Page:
Leahy departed Barcelona, Spain, 2 December for replenishment, and on 14 December drew the curtain on 32,750 miles of steaming while deployed with the 6th Fleet. She arrived Charleston 22 December and began a period of restricted availability in preparation for extensive tests to evaluate the Terrier Guidance Missile System. During these tests, which were completed in September, Leahy was briefly deployed in the Dominican Republic Operations from 28 April to 7 May 1965 as a unit of the Strike and Covering Force.
She departed Charleston 31 November for the Mediterranean and relieved William V. Pratt (DLG-13) at Polensa, Majorca, 9 December. During this second deployment with the 6th Fleet, she operated throughout the Mediterranean participating in ASW, gunnery, and AA warfare exercises as well as major fleet tactical operations supporting our NATO Allies.
Leahy returned home to Charleston on 8 April 1966. During June and July she gave some 60 midshipmen from Annapolis valuable at-sea training, and visited ports along the Atlantic coast and in the Caribbean. Following this, Leahy conducted exercises with the navies of many South American countries as part of operation UNITAS VII. She sailed through the Panama Canal in early September, thence south and through the Straits of Magellan at the end of October.
The operation was completed on 6 December and the DLG returned to Charleston on the 15th. Leahy then prepared for massive modernization at Philadelphia Naval Shipyard, arriving there 27 January 1967, and decommissioning 18 February. For over a year she received new AAW and ASW equipment, allowing her to utilize the most recent developments in the technology of naval warfare. She was placed in commission, special, on 4 May 1968 for the extensive period of testing her updated weapons systems. Leaving Philadelphia on 18 August, she arrived at her new home port, Norfolk, 3 days later, and continued the process of sharpening her expanded capabilities, into 1969. She is scheduled to return to a full commission status in mid-1969.
Award date 7 November 1958. Her keel is laid at Bath Iron Works Corp., Bath, Maine on 3 December 1959. USS Leahy Hull #339. UIC # 52687. Program 67/58. Leahy is the lead ship in a class of nine ships.
Launched 1 July.
Delivery date 27 July. Leahy is commissioned on 4 August at Boston Naval Shipyard and sponsored by Mrs. Michael J. Mansfield, wife of Senator Mansfield - Montana, Senate Majority Leader. Captain Robert L. Baughan, Jr., is Leahy's first Commanding Officer.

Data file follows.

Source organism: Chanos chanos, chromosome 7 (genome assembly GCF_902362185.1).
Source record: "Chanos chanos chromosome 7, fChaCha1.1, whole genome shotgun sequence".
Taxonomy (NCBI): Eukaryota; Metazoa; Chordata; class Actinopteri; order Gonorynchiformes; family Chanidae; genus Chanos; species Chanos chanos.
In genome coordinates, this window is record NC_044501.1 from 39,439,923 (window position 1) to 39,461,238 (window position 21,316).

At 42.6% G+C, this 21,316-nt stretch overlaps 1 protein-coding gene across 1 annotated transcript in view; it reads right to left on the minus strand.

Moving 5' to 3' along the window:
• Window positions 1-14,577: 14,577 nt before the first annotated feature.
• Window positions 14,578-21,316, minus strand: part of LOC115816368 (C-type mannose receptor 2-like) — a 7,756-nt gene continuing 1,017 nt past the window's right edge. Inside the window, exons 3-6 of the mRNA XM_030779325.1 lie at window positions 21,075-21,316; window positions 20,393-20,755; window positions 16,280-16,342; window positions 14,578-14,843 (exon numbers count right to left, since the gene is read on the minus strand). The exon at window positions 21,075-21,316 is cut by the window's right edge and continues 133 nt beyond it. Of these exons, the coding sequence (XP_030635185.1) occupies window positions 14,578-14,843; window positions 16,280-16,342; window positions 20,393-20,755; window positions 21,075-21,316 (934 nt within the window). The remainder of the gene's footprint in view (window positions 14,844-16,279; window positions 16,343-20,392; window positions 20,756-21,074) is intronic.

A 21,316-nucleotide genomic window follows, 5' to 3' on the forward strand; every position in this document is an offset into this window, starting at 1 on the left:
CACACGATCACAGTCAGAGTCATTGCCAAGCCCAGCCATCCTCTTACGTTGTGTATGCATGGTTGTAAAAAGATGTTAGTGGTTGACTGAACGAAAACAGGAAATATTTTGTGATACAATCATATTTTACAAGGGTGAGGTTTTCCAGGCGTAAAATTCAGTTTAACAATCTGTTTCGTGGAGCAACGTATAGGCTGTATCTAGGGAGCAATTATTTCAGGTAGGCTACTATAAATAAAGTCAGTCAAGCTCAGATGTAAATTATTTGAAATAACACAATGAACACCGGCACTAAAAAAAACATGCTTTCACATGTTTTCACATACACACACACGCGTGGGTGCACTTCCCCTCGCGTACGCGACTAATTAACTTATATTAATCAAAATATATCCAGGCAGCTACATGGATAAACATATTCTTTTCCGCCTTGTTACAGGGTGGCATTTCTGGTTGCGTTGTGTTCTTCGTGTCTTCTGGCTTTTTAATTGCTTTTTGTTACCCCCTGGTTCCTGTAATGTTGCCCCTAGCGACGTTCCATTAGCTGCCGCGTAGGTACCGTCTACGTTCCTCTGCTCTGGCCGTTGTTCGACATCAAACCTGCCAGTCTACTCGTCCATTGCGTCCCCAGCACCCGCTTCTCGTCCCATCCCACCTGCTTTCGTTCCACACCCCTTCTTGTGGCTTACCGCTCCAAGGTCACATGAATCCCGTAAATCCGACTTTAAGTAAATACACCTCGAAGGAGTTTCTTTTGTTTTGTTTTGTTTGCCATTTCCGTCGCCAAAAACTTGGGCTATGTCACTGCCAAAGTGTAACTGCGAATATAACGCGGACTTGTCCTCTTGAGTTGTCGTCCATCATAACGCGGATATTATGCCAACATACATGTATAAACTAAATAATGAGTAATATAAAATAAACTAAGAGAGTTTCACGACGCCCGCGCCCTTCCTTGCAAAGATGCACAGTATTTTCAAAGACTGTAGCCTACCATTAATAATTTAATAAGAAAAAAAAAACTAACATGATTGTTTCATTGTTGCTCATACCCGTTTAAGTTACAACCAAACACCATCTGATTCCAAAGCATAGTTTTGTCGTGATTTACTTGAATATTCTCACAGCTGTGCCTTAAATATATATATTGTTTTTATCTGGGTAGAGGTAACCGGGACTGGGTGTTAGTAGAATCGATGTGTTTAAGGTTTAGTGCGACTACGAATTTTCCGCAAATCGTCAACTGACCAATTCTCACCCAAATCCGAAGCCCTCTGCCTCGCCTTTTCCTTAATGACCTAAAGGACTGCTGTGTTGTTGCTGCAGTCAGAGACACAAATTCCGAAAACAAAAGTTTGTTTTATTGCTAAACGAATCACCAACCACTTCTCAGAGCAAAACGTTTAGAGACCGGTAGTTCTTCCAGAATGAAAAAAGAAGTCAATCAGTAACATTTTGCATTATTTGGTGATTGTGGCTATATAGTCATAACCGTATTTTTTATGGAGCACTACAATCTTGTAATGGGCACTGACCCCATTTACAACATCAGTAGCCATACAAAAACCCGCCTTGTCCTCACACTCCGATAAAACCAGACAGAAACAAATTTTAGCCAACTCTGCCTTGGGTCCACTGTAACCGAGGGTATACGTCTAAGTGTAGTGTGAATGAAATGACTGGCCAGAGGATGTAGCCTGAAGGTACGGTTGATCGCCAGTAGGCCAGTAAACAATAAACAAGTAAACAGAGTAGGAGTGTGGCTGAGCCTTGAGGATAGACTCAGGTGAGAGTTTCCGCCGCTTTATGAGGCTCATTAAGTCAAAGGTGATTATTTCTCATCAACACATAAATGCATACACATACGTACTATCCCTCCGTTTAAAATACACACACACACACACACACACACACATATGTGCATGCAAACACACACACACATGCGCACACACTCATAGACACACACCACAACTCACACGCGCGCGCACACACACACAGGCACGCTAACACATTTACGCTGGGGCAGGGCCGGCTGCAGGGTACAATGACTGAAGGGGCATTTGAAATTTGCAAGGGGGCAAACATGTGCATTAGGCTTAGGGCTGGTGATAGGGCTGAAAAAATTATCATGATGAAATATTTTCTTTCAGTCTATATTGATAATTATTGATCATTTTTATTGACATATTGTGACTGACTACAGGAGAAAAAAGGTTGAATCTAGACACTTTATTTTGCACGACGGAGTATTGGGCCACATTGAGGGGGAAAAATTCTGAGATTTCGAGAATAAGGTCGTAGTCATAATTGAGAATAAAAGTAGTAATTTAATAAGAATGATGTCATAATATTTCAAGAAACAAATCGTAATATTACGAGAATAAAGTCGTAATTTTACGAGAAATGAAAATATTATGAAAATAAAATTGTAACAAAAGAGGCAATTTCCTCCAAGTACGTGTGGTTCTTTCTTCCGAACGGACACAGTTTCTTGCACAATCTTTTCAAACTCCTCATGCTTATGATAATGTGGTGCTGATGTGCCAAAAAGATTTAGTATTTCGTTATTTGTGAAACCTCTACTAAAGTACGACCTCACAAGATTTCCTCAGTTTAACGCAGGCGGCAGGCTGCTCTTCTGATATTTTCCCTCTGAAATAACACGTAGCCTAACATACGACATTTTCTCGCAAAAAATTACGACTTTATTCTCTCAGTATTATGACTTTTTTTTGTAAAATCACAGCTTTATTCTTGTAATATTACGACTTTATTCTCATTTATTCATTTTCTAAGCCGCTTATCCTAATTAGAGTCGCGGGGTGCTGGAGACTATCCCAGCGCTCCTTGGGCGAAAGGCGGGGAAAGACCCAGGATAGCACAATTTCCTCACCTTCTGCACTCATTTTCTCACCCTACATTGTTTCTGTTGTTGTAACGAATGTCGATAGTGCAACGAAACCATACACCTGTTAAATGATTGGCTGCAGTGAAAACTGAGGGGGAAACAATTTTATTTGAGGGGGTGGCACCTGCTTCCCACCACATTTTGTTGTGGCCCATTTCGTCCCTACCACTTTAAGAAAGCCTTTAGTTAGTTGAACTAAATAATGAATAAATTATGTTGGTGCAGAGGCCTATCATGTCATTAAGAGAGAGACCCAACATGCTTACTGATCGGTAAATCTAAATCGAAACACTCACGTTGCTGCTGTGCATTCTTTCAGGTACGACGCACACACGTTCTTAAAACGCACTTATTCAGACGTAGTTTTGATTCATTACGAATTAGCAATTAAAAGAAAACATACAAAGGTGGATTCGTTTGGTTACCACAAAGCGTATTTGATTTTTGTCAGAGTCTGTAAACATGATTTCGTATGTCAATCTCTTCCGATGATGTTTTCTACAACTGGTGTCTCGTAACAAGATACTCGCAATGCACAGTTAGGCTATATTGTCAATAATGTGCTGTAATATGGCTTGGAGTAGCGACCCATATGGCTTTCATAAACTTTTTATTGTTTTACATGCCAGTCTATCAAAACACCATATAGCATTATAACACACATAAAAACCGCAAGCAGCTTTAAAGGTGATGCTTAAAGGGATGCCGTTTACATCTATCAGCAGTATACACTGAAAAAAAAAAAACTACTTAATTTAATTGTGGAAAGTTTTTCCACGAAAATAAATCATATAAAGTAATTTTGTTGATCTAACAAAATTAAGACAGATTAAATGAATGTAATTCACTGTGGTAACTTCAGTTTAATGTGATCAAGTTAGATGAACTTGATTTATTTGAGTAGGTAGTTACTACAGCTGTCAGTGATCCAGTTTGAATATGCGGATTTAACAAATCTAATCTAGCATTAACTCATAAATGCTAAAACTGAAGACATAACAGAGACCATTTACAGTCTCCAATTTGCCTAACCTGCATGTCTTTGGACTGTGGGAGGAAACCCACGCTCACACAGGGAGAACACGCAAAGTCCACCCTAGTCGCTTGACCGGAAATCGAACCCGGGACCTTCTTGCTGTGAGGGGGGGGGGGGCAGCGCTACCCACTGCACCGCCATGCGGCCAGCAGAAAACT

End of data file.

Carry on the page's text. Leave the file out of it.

After shakedown in the Caribbean, Leahy departed Boston 19 September (or 1 May?) 1963 and reported to new homeport of Charleston, S.C., where Rear Adm. E. E. Grimm, Commander CruiserDestroyer Flotilla 6, selected her as his flagship. She then proceeded to the Jacksonville operating areas for type training, and briefly puts in to Charleston in November before returning to the Caribbean to participate in AA warfare exercises.
Departs 2 January for the Caribbean for missile training, which ends on 26 February. From 1 - 10 April, Leahy participates in amphibious exercise "Quick Kick V". On 1 June, Leahy is permanently assigned to DESRON 6. Leahy departs Charleston (10)17 July for the Atlantic Missile Range near Puerto Rico for annual missile exercises. There is liberty in Puerto Rico for 2 evenings. Leahy then departs for her first Med cruise, and arrives in the Med on 27 July. Leahy drops anchor for a few hours in Pollensa Bay on the northern coast of Mallorca. Leahy is part of a Fast Carrier Task Group which included USS Forrestal (CVA-59), USS Boston (CAG-1), USS MacDonough (DLG-8), USS Sellers (DDG-11). Leahy arrives in Genoa, Italy on 4 August. Leahy departs Genoa on 13 August, and participates in a coordinated fleet exercise,"MEDLANDEX-64," between the Balearic Islands (Mallorca and Menorca) and Sardinia; Leahy roams the Tyrrenian Sea, Passed through the Strait Of Bonifacio between Sardinia and Corsica. On 21 August Leahy arrives at her second liberty port, Theoule, France. Leahy departs Theoule, France on 26 August. Leahy steams down between Corsica and Elba, passes throught The Straits Of Messina between the toe of Italy and Sicily. Leahy participates in independent training exercises in the eastern Mediterranean. On 1 September, Leahy re-fuels from USS Chuckawan (AO-100). Leahy arrives in Naples, Italy ? September. 14 First Class Midshipmen who have been aboard for 6 weeks, depart Leahy in Naples. Leahy departs Naples, Italy, 22 September to join in NATO exercise, "FALLEX-64". On 6 October, Leahy arrives in Athens, Greece for a 2 day visit. Leahy departs Athens on 7 October. Leahy returns to Athens 16 October for a 6 day visit (22 October). Leahy's next port is Naples on 26 October, and she ties up alongside USS Shenandoah (AD-44) for a routine upkeep period. Leahy departs Naples 9 November. Leahy arrives in her next port of Leghorn (Livorno), Italy on 10 November. In November, Leahy also participates in another fleetwide exercise, "POOPDECK-IV", which brought some 40 ships of T.F. 60 together off the coast of Spain. Leahy departs Barcelona, Spain, 2 December for replenishment. The next and last port of call is Cagliari, Sardinia. On (22)14 December drew the curtain on 32,750 miles of steaming while deployed with the 6th Fleet. She arrived Charleston 22 December.